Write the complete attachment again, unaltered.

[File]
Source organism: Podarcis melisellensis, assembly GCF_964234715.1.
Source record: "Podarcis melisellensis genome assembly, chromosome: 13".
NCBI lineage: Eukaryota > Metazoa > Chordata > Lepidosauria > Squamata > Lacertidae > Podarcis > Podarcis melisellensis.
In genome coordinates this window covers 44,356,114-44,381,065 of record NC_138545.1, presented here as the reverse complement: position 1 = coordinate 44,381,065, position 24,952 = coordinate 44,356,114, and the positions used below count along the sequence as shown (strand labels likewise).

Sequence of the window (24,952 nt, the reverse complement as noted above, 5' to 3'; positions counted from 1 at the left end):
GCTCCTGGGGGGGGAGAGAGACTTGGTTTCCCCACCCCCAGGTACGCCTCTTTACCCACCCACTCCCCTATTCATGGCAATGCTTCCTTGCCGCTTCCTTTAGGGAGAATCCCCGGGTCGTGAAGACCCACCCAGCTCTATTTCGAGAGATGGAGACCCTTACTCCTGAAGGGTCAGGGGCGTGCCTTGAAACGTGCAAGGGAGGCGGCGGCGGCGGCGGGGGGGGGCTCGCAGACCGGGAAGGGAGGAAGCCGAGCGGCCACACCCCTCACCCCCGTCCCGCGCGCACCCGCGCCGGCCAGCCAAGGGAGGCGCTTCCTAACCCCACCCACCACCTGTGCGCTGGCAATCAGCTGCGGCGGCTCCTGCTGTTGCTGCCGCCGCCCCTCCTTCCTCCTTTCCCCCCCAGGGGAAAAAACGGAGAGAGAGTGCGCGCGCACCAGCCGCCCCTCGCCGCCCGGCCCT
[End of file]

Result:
Source organism: Podarcis melisellensis, assembly GCF_964234715.1.
Source record: "Podarcis melisellensis genome assembly, chromosome: 13".
NCBI lineage: Eukaryota > Metazoa > Chordata > Lepidosauria > Squamata > Lacertidae > Podarcis > Podarcis melisellensis.
In genome coordinates this window covers 44,356,114-44,381,065 of record NC_138545.1, presented here as the reverse complement: position 1 = coordinate 44,381,065, position 24,952 = coordinate 44,356,114, and the positions used below count along the sequence as shown (strand labels likewise).

Sequence of the window (24,952 nt, the reverse complement as noted above, 5' to 3'; positions counted from 1 at the left end):
GCTCCTGGGGGGGGAGAGAGACTTGGTTTCCCCACCCCCAGGTACGCCTCTTTACCCACCCACTCCCCTATTCATGGCAATGCTTCCTTGCCGCTTCCTTTAGGGAGAATCCCCGGGTCGTGAAGACCCACCCAGCTCTATTTCGAGAGATGGAGACCCTTACTCCTGAAGGGTCAGGGGCGTGCCTTGAAACGTGCAAGGGAGGCGGCGGCGGCGGCGGGGGGGGGCTCGCAGACCGGGAAGGGAGGAAGCCGAGCGGCCACACCCCTCACCCCCGTCCCGCGCGCACCCGCGCCGGCCAGCCAAGGGAGGCGCTTCCTAACCCCACCCACCACCTGTGCGCTGGCAATCAGCTGCGGCGGCTCCTGCTGTTGCTGCCGCCGCCCCTCCTTCCTCCTTTCCCCCCCAGGGGAAAAAACGGAGAGAGAGTGCGCGCGCACCAGCCGCCCCTCGCCGCCCGGCCCT